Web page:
When eating out, participants felt more satisfied and were less likely to overeat when they were able to take food home from a restaurant5 What about that last slice of pie? If everyone has had a slice, freeze the leftover (last) slice for a later date.

Another post-holiday trick, store leftovers in multiple single serving containers to remove the temptation posed by our need for consumption closure; freeze them. These individual portions are perfect to pack for a readymade school or work lunch and will extend the good memories just a little longer allowing you to enjoy some favorite dishes again and again.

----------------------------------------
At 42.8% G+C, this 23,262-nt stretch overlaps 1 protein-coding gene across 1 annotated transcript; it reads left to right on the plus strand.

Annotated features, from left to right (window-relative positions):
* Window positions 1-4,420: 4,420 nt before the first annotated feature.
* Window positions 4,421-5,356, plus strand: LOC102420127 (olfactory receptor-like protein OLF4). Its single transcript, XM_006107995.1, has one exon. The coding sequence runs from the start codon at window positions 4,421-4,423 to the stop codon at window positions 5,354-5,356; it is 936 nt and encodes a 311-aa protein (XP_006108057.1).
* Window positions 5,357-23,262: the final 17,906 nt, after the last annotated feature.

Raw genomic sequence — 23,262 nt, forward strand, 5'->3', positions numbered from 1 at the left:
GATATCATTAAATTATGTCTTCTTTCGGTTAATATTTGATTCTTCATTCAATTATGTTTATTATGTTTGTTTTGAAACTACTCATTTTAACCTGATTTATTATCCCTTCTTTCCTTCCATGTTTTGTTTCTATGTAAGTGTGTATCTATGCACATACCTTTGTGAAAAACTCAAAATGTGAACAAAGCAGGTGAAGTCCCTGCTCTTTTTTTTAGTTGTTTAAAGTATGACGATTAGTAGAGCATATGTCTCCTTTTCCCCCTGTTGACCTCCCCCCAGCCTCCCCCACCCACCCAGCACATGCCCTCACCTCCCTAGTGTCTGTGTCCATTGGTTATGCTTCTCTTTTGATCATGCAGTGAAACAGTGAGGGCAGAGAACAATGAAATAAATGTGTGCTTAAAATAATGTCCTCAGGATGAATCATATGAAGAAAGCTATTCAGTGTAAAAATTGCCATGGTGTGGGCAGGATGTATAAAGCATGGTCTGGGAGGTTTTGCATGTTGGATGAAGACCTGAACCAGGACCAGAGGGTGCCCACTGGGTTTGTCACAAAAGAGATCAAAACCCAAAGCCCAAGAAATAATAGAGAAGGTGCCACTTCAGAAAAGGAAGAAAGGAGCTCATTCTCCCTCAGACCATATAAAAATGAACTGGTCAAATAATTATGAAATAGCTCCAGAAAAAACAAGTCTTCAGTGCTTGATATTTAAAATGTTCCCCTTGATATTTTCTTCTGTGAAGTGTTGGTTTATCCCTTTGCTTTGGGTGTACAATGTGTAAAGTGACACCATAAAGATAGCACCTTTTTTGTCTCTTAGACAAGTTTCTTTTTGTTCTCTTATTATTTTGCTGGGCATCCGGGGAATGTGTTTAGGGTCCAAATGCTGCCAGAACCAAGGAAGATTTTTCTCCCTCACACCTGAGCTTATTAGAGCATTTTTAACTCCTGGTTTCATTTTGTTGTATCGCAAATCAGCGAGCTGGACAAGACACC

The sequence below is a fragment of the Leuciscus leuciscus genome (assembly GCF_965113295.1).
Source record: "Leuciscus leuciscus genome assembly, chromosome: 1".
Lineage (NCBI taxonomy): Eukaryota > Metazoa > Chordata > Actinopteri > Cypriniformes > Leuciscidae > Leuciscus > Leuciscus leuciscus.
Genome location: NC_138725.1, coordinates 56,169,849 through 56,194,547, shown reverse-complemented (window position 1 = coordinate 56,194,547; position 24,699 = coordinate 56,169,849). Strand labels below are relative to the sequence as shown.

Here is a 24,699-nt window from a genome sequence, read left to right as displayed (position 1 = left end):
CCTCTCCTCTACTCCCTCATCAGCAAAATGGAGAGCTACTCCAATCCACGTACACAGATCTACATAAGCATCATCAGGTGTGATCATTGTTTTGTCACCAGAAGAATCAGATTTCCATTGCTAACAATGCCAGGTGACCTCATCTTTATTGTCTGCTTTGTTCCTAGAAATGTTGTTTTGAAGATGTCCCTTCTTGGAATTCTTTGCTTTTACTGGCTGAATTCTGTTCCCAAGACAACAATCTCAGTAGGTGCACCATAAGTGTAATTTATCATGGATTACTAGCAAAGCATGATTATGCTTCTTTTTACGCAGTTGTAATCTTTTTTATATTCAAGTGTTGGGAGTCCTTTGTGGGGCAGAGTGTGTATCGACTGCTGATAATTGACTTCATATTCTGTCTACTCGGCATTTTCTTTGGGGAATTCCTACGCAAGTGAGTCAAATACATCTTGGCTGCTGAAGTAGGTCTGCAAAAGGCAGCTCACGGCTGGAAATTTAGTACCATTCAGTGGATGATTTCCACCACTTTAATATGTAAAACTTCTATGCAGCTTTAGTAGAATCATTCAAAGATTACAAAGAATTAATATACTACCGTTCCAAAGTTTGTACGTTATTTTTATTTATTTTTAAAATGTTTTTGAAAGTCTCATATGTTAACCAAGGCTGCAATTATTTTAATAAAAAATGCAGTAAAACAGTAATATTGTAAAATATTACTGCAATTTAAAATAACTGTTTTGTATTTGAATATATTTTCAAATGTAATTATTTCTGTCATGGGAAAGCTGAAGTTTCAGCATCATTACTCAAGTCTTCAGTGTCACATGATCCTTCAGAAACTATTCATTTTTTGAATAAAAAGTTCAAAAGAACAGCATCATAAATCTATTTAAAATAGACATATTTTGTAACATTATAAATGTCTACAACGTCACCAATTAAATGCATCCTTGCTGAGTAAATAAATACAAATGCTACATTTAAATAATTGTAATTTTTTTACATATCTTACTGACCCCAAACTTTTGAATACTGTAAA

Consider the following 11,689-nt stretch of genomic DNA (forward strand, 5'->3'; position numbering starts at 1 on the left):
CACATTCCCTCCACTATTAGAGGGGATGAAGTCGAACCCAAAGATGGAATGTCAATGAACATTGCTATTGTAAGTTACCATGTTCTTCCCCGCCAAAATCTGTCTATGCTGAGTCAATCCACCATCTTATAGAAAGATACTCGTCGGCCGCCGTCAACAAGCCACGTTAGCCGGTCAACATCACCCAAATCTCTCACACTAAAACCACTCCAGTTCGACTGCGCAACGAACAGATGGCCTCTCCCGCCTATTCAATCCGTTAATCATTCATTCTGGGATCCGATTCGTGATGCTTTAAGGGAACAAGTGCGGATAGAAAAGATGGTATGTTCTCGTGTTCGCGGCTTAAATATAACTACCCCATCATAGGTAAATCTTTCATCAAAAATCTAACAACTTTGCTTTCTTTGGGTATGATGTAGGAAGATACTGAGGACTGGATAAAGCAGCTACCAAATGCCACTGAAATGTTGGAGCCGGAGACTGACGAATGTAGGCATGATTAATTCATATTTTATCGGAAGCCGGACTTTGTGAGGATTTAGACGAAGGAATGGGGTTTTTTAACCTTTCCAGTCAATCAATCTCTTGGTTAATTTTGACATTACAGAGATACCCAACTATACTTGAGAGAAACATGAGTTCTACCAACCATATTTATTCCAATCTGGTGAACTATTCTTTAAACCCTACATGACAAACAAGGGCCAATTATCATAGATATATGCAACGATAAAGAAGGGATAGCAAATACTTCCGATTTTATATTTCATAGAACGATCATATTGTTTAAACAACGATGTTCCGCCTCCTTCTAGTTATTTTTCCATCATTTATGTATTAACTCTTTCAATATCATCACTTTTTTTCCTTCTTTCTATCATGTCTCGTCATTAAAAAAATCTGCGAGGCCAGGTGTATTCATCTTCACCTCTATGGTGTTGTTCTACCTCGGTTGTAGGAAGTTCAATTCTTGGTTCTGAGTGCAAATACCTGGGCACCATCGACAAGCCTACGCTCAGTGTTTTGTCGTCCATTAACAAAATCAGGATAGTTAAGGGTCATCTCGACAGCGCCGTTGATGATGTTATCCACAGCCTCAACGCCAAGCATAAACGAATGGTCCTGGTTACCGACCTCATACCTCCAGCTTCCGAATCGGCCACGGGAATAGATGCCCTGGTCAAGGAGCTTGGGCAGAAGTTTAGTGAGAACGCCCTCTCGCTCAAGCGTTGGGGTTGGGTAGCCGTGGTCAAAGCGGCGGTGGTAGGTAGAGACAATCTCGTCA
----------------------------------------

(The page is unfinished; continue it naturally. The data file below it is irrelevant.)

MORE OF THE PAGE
6. Make Resolutions You Can Keep

The most important takeaways: enjoy each holiday and then return to your healthy eating pattern. This goes for vacations, birthdays, and other special occasions, as well. 

“The cause of most heart disease—is preventable with healthy habits and good medical follow up,” says Dr. Wright. Its the usual days that you want to focus on.

And as Dr. Campbell says, “It’s possible to quickly improve your health by adopting a healthy eating pattern like the Meditteranean diet.” So this year, rather than resolving to lose weight, simply focus on taking small steps toward eating healthier. 

Maybe that will include cooking more at home, incorporating more fruits and vegetables, and adding more steps. Then the weight loss and long-term health will follow.